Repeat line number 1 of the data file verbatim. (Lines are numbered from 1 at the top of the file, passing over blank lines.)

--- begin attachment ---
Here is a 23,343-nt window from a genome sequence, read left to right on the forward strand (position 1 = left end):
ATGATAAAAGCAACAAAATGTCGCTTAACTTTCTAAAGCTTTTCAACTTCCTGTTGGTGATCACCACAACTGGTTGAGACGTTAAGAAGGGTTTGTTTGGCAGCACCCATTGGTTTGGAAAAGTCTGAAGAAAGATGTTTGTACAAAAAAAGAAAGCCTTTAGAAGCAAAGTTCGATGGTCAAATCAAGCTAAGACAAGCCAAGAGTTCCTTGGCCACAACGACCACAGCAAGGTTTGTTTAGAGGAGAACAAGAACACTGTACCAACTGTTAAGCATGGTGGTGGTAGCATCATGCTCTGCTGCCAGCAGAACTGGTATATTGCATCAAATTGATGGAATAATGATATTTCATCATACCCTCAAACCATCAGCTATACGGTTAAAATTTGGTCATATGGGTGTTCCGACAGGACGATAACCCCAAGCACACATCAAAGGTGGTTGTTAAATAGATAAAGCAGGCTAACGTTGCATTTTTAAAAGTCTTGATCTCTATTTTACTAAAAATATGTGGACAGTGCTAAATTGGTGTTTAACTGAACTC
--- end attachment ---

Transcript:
Here is a 23,343-nt window from a genome sequence, read left to right on the forward strand (position 1 = left end):